[whatwg] several messages regarding Ogg in HTML5

Guido Grassel (Nokia-NRC/Helsinki) guido.grassel at nokia.com
Thu Dec 13 05:31:11 PST 2007

> As for the mobile argument - Theora has been demonstrated to work on
> chips using HW acceleration, so I cannot really see a problem with
> that.

I would greatly appreciate any pointers to publicly available reports  
on such demonstrations.

BTW, we might know each other from the Univ of Mannheim, DE. I  
studied there.

- Guido

> Regards,
> Silvia.
> On Dec 12, 2007 7:35 PM,  <guido.grassel at nokia.com> wrote:
>> Silvia,
>> By definition submarine patents are patents nobody knows of,  
>> except its
>> owners, who might just wait until a deep pocket company has shipped a
>> considerable amount of products before requesting this company to
>> compensate them for their IP they are using in this product. W3C  
>> has no
>> possibility to detect or even prodect from these patents. Pls see our
>> position paper of the W3C Video on the Web workshop.
>> The other issue that might have gotten less attention in recent  
>> mailing
>> list and Slashdot discussion is the availability of chipsets that
>> support a considered codec for desktop and embedded environments.
>> Silicon support is essential for battery-powered devices. A pure SW
>> implementation of a codec will be slower and will drain the  
>> battery way
>> faster than a codec that relies on HW accelleration.
>> But lets examine the outcome of the W3C workshop.
>> Cheers
>> - Guido
>>> -----Original Message-----
>>> From: whatwg-bounces at lists.whatwg.org
>>> [mailto:whatwg-bounces at lists.whatwg.org] On Behalf Of ext
>>> Silvia Pfeiffer
>>> Sent: 12 December, 2007 08:24
>>> To: Dave Singer
>>> Cc: WHATWG Proposals
>>> Subject: Re: [whatwg] several messages regarding Ogg in HTML5
>>> On Dec 12, 2007 11:38 AM, Dave Singer <singer at apple.com> wrote:
>>>> Possible action:
>>>> The members of the WG are engineers, not IPR experts. There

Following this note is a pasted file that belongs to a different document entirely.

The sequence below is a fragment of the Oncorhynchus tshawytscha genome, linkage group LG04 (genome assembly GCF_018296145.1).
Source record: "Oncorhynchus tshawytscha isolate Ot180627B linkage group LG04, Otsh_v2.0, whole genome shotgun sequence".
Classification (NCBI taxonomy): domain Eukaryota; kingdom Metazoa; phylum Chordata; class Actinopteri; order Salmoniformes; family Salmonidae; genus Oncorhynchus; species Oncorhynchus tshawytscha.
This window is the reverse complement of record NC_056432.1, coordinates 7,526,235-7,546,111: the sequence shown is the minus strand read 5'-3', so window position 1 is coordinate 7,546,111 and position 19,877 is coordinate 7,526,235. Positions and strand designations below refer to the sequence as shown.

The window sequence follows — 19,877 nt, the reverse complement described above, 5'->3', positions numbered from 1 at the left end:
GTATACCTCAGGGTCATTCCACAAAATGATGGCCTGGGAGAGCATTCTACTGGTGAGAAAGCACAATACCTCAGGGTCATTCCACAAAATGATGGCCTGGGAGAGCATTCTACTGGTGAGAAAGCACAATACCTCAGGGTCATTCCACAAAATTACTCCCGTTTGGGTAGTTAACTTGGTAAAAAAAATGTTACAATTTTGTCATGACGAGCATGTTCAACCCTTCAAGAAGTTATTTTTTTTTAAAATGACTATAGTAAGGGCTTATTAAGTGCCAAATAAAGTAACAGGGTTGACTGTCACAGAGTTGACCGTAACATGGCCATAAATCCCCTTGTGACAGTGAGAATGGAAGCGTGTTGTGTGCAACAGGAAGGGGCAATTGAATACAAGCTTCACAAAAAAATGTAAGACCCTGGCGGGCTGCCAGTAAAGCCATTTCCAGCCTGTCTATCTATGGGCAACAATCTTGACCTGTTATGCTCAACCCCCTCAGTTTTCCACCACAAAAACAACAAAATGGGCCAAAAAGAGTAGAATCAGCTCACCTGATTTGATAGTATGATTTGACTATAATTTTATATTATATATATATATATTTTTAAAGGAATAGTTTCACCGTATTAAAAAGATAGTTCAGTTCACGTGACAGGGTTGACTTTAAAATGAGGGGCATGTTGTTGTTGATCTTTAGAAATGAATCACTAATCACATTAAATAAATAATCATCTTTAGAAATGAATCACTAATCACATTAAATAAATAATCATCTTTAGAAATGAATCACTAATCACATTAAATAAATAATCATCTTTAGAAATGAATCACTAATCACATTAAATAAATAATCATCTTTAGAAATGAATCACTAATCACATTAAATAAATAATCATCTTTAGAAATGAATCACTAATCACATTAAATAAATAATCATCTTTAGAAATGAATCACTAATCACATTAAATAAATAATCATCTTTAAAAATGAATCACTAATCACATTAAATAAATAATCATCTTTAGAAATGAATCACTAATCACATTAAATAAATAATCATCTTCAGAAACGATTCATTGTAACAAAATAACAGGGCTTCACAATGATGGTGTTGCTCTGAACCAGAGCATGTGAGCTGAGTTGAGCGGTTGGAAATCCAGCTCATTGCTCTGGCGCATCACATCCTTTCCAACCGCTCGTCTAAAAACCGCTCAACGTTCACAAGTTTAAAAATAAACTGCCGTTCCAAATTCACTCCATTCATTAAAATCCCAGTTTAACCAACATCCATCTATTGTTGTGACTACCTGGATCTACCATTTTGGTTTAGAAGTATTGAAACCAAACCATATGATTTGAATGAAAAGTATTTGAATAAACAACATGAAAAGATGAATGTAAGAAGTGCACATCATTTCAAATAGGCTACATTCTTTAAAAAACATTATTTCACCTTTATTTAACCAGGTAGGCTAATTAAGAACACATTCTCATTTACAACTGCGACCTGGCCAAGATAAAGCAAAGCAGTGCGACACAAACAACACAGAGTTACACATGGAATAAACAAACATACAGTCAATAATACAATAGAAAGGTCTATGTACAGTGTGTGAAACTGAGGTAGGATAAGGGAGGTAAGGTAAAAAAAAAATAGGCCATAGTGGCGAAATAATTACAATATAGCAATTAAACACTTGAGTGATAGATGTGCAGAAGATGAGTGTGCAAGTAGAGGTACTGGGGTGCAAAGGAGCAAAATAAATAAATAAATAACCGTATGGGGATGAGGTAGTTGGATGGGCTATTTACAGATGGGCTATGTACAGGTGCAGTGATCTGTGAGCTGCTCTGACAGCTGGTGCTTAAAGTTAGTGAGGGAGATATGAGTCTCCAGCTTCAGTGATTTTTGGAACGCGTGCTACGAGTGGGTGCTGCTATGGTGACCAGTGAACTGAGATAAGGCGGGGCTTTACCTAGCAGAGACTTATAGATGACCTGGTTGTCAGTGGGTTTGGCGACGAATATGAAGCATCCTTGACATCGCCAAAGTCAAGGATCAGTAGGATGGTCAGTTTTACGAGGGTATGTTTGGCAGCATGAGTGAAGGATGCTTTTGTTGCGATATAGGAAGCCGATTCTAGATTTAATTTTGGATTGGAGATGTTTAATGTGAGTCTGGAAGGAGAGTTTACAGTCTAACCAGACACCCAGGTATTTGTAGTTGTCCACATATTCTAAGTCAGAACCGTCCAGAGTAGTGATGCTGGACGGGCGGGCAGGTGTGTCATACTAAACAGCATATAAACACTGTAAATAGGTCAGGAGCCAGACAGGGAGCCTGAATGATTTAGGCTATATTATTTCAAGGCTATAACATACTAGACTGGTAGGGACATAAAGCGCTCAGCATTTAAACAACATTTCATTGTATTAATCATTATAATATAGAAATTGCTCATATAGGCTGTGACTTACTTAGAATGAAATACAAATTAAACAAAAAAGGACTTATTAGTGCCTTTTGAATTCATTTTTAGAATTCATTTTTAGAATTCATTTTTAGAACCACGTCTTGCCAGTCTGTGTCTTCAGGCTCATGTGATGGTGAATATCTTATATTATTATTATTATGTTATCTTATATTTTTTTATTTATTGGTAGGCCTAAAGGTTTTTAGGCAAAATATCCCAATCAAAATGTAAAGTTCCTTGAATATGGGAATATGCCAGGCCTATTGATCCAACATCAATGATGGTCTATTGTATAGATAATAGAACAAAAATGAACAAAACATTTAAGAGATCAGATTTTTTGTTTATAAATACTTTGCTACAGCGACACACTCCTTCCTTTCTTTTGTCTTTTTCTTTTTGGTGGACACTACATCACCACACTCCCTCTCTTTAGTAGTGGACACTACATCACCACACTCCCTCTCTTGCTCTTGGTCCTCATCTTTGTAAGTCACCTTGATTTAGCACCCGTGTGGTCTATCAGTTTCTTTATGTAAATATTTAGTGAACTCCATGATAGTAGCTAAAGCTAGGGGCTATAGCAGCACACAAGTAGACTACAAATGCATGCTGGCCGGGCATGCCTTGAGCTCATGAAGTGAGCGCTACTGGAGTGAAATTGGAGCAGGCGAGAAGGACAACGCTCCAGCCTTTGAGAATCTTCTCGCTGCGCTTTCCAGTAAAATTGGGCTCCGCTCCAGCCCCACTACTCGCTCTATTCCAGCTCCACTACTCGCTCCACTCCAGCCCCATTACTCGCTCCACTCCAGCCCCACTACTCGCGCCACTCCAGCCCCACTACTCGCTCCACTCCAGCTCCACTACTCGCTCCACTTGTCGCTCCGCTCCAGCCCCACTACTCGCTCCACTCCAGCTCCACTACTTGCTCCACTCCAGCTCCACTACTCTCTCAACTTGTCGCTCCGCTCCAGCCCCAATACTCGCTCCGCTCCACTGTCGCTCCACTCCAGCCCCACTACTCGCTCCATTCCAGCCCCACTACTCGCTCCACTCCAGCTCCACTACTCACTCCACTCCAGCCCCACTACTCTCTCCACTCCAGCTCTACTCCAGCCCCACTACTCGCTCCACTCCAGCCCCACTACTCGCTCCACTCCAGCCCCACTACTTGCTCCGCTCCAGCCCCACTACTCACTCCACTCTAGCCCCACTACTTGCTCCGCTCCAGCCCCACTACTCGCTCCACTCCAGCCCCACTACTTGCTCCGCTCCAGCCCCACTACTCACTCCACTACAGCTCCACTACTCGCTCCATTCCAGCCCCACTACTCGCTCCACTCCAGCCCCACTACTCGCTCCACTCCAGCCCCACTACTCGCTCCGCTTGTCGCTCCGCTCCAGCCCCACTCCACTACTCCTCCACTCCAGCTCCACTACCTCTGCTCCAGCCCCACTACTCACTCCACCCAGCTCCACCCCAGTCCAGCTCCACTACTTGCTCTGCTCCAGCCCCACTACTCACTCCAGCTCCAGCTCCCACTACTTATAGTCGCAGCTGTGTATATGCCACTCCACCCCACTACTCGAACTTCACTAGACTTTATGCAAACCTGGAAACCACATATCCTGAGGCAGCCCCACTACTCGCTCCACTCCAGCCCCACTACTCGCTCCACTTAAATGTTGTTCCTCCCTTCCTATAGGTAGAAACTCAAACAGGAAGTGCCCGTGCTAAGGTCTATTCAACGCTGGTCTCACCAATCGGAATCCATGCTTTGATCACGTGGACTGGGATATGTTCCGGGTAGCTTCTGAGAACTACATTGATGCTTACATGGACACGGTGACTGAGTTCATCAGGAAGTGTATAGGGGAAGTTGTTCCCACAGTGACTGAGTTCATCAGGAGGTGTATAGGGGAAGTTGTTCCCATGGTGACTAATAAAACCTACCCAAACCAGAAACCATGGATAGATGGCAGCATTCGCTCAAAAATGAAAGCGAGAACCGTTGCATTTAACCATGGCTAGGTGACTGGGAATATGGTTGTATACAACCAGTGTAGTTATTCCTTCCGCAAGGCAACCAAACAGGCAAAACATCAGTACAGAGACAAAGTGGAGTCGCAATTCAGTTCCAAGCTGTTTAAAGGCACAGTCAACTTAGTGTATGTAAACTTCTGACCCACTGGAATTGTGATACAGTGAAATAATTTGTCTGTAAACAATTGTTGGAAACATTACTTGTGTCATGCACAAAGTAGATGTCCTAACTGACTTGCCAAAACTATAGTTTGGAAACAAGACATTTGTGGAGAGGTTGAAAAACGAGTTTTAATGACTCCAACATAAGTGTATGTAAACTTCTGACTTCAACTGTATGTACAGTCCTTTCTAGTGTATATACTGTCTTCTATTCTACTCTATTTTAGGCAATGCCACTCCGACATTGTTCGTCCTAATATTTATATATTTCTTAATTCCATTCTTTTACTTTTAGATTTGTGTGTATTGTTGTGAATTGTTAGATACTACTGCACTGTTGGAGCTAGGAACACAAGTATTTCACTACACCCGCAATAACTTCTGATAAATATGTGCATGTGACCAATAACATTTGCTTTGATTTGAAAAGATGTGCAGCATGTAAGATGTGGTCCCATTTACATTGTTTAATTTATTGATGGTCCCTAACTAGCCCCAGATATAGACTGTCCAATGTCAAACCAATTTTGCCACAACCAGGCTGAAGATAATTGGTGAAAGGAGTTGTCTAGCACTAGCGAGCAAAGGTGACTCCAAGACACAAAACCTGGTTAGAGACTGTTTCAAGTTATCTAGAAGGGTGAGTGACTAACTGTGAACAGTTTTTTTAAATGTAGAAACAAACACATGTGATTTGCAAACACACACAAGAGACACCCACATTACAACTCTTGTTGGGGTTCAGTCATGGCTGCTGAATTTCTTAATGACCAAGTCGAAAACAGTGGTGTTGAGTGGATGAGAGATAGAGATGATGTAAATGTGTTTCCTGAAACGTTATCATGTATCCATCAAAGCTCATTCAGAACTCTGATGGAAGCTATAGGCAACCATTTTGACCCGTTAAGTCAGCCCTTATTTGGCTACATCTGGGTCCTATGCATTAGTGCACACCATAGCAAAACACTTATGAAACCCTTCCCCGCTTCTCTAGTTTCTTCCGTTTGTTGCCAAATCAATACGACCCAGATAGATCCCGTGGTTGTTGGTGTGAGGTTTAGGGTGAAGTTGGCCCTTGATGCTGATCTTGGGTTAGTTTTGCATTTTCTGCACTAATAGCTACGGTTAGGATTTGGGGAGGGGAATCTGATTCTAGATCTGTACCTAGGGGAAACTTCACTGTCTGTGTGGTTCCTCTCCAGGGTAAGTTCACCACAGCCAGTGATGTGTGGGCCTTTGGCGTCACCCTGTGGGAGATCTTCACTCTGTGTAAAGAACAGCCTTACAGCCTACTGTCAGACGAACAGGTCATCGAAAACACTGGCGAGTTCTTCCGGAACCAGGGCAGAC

>>> is general
>>>> consensus that a solution is desirable, but also that engineers are
>>>> not well placed to find it:
>>>> a) they are not experts in the IPR and licensing field;
>>>> b) many of them are discouraged by their employers from reading
>>>> patents or discussing IPR.
>>>> It's clear that the December workshop cannot be silent on this
>>>> subject.  There must be recognition of the issue and evidence of at
>>>> least efforts to solve it, and preferably signs of progress.
>>>> It is probable that this is best handled in parallel with the
>>>> technical work, and headed by someone 'technically neutral' and
>>>> qualified, such as W3C technical and legal staff.  A good
>>> start would
>>>> be to:
>>>> a) examine the declaration, licensing, and patent expiry
>>> situation for
>>>> various codecs;
>>>> b) contact the licensing authorities for various codecs to  
>>>> determine
>>>> their level of interest and flexibility, and possibly invite  
>>>> them to
>>>> the December workshop.
>>>> c) analyze the open-source codecs for their risk level, and  
>>>> possibly
>>>> seek statements from patent owners if that is deemed prudent;
>>> What was the consensus on the "what to do" question? I would
>>> be quite interested to get c) undertaken and see how real the
>>> submarine patent threats are. Is that a real possibility for
>>> the W3C to do (I mean:
>>> financially speaking)?
>>> Also, if there is any potential that large patent owners could
>>> make statements about the applicability of their patents to
>>> these open specifications, the let's try it!
>>> Regards,
>>> Silvia.

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